Sussex Central senior’s project adds technology links to Puerto Rico’s recovery

GEORGETOWN — Sussex Central High School junior Adam Bobak has never been to Puerto Rico.

“But I hope to go, with my aunt,” he said.

Until then, his connection to the hurricane-ravaged United States territory is a technological/communications care package linked to a school project.

Refurbished computers, monitors and cellphones are slated to be shipped sometime in early March to Puerto Rico, which was devastated by Hurricane Maria in late September several weeks after Hurricane Irma skirted the Caribbean island.

Sussex Central junior Adam Bobak shows some of the refurbished computers and devices bound for hurricane-ravaged Puerto Rico in his International Baccalaureate Diploma project.

It’s all part of Adam’s CAS (Creativity, Activity, Service) project for Sussex Central’s International Baccalaureate Diploma program.

“It’s a requirement for any IBD student.” Adam said. “It has to have global impact and you must learn from it. You must benefit the people you are doing it for. And it must include the community and a supervisor.”

Five months later, Puerto Rico is still recovering from Hurricane Maria, which destroyed most of the island’s electric grid.

“I have always revered computer sciences. I wanted to make our local community aware of the computer sciences,” said Adam. “I then heard of the effects that Hurricanes Irma and Maria had on Puerto Rico. So, I thought I could help them in the process. That is where this idea kind of originated.”

“I just knew they were in dire need. Many of their airports were clogged with people sending food and water so I wanted to wait until the initial wave died down to support this project,” Adam said. “I didn’t want to do something like with water because I wanted to give them something that would more or less last a longer time and kind of make up for the belongings lost.”

So, with the help of Elias Timmons, his classmate and good friend, SCHS business teacher Jeffrey Peet, library/media specialist Kelly DeLeon and others the collection drive for donations began in late October.

A shipment weighing in at 230 pounds was being finalized last week for shipment to The Salvation Army’s Puerto Rico branch. It will likely include two, possibly three PC’s, seven functional monitors, three functional printers, six cassette tape recorders, 10 phones (three are cracked but still are functional) and assorted computer cables.

“The problem is we do not have very many cell phone chargers, not as many as we are sending phones, so that could be problematic,” Adam said.

The Salvation Army will disperse the devices to individuals in need, Adam said.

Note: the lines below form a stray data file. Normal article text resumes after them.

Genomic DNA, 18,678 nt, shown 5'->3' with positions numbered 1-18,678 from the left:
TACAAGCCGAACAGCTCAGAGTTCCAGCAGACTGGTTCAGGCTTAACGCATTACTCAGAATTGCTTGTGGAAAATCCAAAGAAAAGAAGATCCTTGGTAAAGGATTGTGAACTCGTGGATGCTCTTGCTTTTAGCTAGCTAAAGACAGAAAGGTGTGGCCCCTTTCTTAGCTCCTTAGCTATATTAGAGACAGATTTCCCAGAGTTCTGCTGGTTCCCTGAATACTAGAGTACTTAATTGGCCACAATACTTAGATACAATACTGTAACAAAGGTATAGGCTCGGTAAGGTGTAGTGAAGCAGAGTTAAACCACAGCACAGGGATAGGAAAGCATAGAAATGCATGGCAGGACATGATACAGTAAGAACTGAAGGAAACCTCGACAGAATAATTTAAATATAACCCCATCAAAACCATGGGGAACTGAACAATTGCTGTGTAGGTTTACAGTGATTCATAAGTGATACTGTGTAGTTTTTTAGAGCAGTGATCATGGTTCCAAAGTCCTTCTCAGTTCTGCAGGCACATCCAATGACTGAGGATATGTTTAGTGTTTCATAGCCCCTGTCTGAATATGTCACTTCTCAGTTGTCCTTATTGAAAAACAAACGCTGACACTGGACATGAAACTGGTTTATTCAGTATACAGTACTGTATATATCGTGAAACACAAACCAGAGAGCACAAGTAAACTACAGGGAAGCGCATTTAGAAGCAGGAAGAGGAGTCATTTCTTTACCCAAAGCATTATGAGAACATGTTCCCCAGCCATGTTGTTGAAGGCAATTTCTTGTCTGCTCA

Thus far, donations have mostly come from students and teachers at SCHS. “Students have provided most of the cellphones. A few teachers have provided their old computers.  We put this project on social media, so we’ve gotten a few devices from locals,” said Adam.

Informally, the collection drive was to have ended recently. “With this recent publicity we are opening the collection back up,” Adam said.

Mr. Peet, supervisor for STEAM (Science, Technology, Engineering, Arts and Math), has made shelf space in his classroom. Ms. DeLeon, the CAS coordinator, is helping Adam network with some state officers and with a few companies “that are giving me the ability to package and cellophane all of our devices after they have been refurbished.”

Repairs for the most part are undertaken by Adam and Elias as Elias’ home between Bridgeville and Georgetown.

“Elias is phenomenal in terms of computer sciences and electrical engineering,” said Adam. “Going into this I didn’t know as much as I do now on how to fix computers, like what to look for if something is wrong. Some of the problems are very simple, such as some ports with the computer just being unplugged. But others are more complex. There are some that I admittedly don’t know how to solve. But the more I work on computers the better I become.”

Adam said he has received support from elected officials, including State Sen. Brian Pettyjohn. He is also working with a logistics company — Trinity Logistics.

Not surprising, Adam is looking to pursue a career in technology. He’d love to go to prestigious Massachusetts Institute of Technology. If not, then hopefully Virginia Tech.

He says the project has exceeded initial expectation.

“It has become a lot more popular. I’d say the only real problems we’ve had are with the iPhones because they are so hard to clear when somebody has a password on them. It is possible though,” Adam said. “I have received a lot of support from the school, from the state, from friends and from family. I definitely recommend that if somebody wants to do something like this, they should give it a shot because people will support them one way or another.”

News Editor Glenn Rolfe can be reached at

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